Thursday, October 2, 2014

Broca’s area doesn’t care what you do (syntactically): it cares how you do it (actively)

Guest post by William Matchin:

There are a few topics on this blog on the polemical spectrum that don’t happen to involve mirror neurons; one of them is the topic of Broca’s area and its putative role in syntax (see previous posts here and here). Our recent paper published in Brain and Language – (Matchin, Sprouse & Hickok, 2014) - addresses this issue.


The hypotheses regarding syntax and Broca’s area were never ludicrous - the neuropsychological data suggesting a close link between Broca’s area and the grammar are quite striking, as well as compelling. Rather, there are two arguments, empirical and methodological, against these hypotheses: (1, empirical) these hypotheses ignore the fact that patients with agrammatic production and sentence comprehension issues appear to have intact syntactic competence, as shown by their ability to perform remarkably well on acceptability judgments (Linebarger et al., 1983), and (2, methodological) syntactic manipulations are often conflated with processing mechanisms – as such, increased activation in neuroimaging studies for, say, center-embedded sentences over right-branching sentences (Stromswold et al., 1996) may very well reflect computations related to how the sentences are handled (e.g., working memory), and not their syntactic properties. This makes interpretation of these kinds of neuroimaging results difficult – are the effects due to syntactic operations (e.g., Merge or Movement) or are they due to domain-general processing mechanisms like working memory?

This second concern was addressed by a previous paper by another alumna of the Hickok lab, Corianne Rogalsky (Rogalsky et al., 2008). In that paper, Corianne showed that activation to sentence complexity in the posterior portion of Broca’s area – the pars opercularis – could be accounted for by domain-general verbal working memory. However, activation in the anterior portion of Broca’s area – the pars triangularis – could not be accounted for by verbal working memory.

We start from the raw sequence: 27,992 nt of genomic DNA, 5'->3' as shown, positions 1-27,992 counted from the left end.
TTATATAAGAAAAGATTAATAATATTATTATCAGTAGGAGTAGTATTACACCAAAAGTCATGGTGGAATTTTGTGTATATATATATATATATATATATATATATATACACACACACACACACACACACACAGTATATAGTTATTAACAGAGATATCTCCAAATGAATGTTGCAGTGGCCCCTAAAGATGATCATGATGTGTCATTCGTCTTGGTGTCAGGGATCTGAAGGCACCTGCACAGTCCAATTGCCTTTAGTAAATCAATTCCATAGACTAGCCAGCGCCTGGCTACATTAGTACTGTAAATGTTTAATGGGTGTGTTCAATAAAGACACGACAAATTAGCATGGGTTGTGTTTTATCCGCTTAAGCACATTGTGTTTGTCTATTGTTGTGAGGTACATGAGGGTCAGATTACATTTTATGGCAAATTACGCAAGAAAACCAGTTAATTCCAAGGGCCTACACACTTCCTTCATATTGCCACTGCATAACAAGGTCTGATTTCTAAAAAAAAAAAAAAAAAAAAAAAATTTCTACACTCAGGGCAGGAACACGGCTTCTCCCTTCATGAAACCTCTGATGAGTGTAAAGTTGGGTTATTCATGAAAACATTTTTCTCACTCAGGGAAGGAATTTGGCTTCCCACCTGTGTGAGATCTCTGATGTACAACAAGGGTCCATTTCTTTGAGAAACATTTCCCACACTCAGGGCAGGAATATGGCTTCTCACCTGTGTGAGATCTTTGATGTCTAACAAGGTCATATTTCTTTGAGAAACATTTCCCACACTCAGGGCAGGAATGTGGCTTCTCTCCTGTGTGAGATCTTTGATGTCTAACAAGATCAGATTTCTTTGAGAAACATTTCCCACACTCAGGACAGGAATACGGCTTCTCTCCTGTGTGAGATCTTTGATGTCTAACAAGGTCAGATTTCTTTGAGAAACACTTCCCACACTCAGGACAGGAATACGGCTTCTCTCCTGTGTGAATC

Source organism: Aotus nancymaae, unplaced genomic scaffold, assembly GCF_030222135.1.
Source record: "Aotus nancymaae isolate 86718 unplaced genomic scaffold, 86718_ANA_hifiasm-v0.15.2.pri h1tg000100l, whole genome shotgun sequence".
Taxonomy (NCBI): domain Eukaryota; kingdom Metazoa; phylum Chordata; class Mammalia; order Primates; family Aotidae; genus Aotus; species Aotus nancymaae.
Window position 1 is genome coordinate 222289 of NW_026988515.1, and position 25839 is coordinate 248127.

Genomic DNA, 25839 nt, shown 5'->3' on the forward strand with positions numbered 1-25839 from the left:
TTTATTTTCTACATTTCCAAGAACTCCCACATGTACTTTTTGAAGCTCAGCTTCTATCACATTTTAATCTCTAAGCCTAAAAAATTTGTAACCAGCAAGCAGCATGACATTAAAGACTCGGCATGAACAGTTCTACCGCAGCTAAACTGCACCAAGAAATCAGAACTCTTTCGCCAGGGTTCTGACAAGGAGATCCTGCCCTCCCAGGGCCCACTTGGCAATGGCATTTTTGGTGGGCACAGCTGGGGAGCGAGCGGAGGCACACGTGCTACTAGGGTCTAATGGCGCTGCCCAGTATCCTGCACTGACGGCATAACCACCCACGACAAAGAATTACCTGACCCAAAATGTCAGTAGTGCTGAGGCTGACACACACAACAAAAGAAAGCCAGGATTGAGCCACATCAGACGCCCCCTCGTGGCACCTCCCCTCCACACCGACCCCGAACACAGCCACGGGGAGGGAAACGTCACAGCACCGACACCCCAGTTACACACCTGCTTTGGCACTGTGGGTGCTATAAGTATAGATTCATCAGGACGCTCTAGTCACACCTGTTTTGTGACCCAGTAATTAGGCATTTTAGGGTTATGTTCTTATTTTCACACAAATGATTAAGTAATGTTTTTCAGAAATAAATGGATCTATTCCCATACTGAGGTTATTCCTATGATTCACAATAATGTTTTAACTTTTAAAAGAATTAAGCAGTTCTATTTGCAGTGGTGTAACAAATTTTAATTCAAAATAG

The present study shows that activity in the pars triangularis during sentence processing is sensitive to how the sentence is processed (active vs. passive processing mechanism) and doesn’t particularly care what the specific syntactic operations involved are, speaking against syntactic hypotheses of Broca’s area function.

 

The study borrows from the psycholinguistic literature on the filled-gap effect, which in a nutshell demonstrates that sentences involving movement are processed actively (i.e., subjects predict resolutions to the open dependency) (Stowe et al., 1986). Contrariwise, sentences involving canonical anaphor binding (a different syntactic operation) are processed passively (i.e., subjects can’t predict resolutions to the dependency, because they don’t know there is a dependency until they get to the end of it).

 

Previous research suggested some syntactic-specificity to the pars triangularis, in that a distance manipulation for movement sentences resulted in activity in this region, while a distance manipulation for anaphor binding sentences did not (Santi & Grodzinsky, 2007), consistent with the syntactic movement hypothesis of Broca’s area (Grodzinsky, 2000). However, in that experiment, syntax (movement, binding) was conflated with processing (active, passive), as the psycholinguistic literature indicates.